I'm half Italian and half Iranian, born and raised in Italy. When I was 9 years old, my parents divorced and shortly after, my mother returned to Iran. The last year I decided to take a trip to Tehran to meet my mother and half of my family for the first time after 15 years.
I always felt like I was split in two halves. One was that all the people who are close to me know. The other one had been left behind, still, waiting. In a box I found a picture of the day that we saw each other for the last time. She and I, smiling. Sitting at a table, with some men chatting behind us. I couldn't tell where we were. I could see some low buildings that I didn't recognize. It was hot. I didn't remember, but I could tell from the fact that I had a short-sleeved shirt. She didn't. She was well covered. But she couldn't do otherwise. I was looking straight into the camera, she was too. Since then we had not met and almost never spoken. I flipped the picture. A pen writing. The handwriting was that of my mother: "TEHRAN, June 1998".
One day the phone rang. It had been so long since the last time that number appeared on the display. I was at a service station on the highway and I was heading back to the car. I answered, It was my mother. Quite naturally she asked me "how are you?". I did not know how to reply, what to say. At the end of the conversation I felt confused. It had been over a year since we spoke for the last time. From that moment the phone calls between us started to intensify, which means one every two or three months. I made up my mind. I wanted to see her again, I wanted to talk to her looking straight into her eyes.
I took courage and I told her. She was surprised, confused, but said it was okay.
At first she decided to come to Italy. I was shocked and frightened. She had never come to Italy since she left, about twenty years before. She did not come back for my brother's wedding. She did not come back for the birth of my niece. I never forgave her for this. I pondered for a long time and I realized that I had to be the one to go there. I had to deal with that part of me that had been paralyzed since 1998. I needed to rediscover my roots, my past, the family that I left there. I still had so many people there that I wanted to know and understand before losing them: my grandmother, my uncles and aunts, my cousins, and of course her. We decided the departure date. I went to the consulate to get the visa. When I left, my finger tips were all black with ink. I looked at them for a few minutes. In a month I would be on a plane that would take me back to 1998.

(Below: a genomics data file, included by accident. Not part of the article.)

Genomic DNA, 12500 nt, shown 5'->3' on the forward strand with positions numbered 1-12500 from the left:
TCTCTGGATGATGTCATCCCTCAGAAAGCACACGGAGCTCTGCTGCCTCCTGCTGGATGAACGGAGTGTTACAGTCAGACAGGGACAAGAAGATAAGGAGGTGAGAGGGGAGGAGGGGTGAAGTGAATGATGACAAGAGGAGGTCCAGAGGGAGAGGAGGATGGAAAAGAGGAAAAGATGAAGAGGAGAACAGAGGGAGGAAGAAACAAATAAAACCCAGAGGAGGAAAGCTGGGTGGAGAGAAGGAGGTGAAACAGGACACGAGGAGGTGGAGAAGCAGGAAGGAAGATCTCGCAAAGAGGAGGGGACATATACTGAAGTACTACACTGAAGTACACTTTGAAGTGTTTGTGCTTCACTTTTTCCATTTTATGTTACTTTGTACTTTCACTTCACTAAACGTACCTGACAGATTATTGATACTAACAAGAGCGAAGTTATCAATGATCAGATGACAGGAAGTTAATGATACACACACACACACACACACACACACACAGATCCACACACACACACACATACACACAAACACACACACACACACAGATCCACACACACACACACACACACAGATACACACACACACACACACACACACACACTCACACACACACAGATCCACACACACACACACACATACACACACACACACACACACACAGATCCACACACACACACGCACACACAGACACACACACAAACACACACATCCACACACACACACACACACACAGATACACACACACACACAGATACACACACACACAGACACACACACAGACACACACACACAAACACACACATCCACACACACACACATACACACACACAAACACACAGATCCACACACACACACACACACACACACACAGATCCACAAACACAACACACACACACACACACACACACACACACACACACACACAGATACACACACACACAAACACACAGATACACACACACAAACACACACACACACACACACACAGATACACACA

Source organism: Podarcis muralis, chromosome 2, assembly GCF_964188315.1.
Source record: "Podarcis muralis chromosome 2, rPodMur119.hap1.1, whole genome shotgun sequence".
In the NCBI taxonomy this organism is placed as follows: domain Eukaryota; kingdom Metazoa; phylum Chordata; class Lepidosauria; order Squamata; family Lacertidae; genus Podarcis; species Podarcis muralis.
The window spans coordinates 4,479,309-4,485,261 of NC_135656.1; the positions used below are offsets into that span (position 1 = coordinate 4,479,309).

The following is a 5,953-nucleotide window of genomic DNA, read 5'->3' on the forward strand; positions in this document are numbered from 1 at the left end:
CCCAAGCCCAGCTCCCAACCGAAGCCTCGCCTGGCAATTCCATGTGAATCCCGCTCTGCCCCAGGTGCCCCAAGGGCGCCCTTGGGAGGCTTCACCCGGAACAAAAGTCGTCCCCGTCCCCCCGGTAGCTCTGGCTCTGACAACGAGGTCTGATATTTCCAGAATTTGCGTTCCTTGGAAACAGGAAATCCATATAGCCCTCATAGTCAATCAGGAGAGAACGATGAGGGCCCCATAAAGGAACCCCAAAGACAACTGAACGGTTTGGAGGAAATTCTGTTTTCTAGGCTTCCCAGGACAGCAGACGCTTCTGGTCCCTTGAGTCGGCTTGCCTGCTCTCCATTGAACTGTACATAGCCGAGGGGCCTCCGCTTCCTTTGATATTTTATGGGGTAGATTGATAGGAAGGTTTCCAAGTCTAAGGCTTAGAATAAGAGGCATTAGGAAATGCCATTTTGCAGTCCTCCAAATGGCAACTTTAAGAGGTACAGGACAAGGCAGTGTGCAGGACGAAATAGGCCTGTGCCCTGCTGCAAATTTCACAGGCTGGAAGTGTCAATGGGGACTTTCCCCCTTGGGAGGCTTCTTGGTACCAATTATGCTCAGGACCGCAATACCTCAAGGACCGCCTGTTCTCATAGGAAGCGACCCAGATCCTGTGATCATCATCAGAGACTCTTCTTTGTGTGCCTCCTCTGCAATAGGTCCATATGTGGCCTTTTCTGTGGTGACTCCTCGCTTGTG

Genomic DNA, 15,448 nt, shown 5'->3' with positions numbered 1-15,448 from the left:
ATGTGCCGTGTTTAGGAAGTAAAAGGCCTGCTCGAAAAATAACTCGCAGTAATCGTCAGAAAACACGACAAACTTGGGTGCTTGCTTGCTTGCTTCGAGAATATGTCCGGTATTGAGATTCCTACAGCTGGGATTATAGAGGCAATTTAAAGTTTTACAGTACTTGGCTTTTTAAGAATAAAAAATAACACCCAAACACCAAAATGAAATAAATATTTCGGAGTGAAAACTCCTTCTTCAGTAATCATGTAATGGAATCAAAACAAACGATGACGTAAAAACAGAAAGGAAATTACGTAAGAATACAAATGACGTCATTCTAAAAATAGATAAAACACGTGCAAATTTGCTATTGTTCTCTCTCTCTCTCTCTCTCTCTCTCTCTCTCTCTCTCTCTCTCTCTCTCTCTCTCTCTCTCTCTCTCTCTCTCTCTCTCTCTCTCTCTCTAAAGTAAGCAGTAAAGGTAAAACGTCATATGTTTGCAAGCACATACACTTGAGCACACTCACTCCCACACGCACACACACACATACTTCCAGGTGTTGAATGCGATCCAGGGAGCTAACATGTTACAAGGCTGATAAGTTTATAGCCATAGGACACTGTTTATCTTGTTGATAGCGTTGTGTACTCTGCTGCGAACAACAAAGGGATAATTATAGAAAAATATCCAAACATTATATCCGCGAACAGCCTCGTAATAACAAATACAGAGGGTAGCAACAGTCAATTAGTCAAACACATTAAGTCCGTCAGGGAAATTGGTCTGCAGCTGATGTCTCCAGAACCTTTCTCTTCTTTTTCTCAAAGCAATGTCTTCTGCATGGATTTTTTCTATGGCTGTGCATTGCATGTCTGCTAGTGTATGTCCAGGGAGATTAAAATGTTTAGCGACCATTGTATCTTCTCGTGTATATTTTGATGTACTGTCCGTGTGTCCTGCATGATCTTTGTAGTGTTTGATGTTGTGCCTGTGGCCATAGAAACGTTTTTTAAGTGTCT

My mother looks at me from the window of her home in Shemrun (north of Tehran, near the Tajrish bazaar). In a few years they will demolish the entire building, in order to enlarge the mausoleum which is 200 meters away. Many local residents will be evicted.
My mother's living room. A while ago she used to live alone in this small apartment. Four years ago my grandmother, 82 years old, moved in as well. My mom sleeps in the traditional Iranian way, on a thin mattress unfolded on the carpet. My grandmother usually sleeps in the bedroom. Now both sleep on the ground. Despite my complaints, they obliged me use the bed.
One morning, after breakfast, my mother took out all the photos she has stored inside envelopes in all these years. We looked at them together. There isn't any recent picture of me among them. I never sent her any.
My mother during her evening prayer. In Iran there is a majority of Shiite Muslims. Unlike the Sunnis, they pray three times a day instead of five. Since she had divorced from my father she re-started to practice Islam.
My mother at the Embassy school where she teaches Italian. She is waiting for the accountant to reach her in order to be paid for the last courses she held. Four of her students got the highest grades.
The house where my grandparents lived. In the past, the courtyard was full of flowers that my grandmother watered every night. To go to their house, I had to climb to the top of Tehran, until I reached a street called "Shirin", which in Farsi means "sweet."
Birds Garden in Isfahan. Shortly after we arrived it started to hail. A meteorological phenomenon rather unusual for the city. We sought refuge under a gazebo. The birds flew frantically searching for shelter.
Here I could take a picture of my aunt. She told me she does not want a copy of it, I have to keep it as a souvenir. She's been living in this hospice for the last six months and before she stayed in a nursing home. She suffers from emotional disorders. My mother takes care of my grandmother. My grandmother was no longer able to take care of my aunt.
My grandfather died nine years ago, it was also on television. He's buried in Beheshte Zahro, the cemetery in the south of Tehran. It's a real necropolis, one can get there taking the highway. To reach the tombs one needs to get a cab or a local bus. He was an orchestra leader and a musician, therefore he was buried in Gateye Honarmandon, the part of the cemetery reserved to major artists. I wanted to tell him goodbye for the last time. I held back tears. My mother thought it was an allergy crisis.
Twelve years ago, my mother and my grandmother bought two houses in a village 100 km from Tehran, just next to the mountains, where there's no pollution. A series of these sculptures run along the main street. They will move here when Tehran will become too expensive.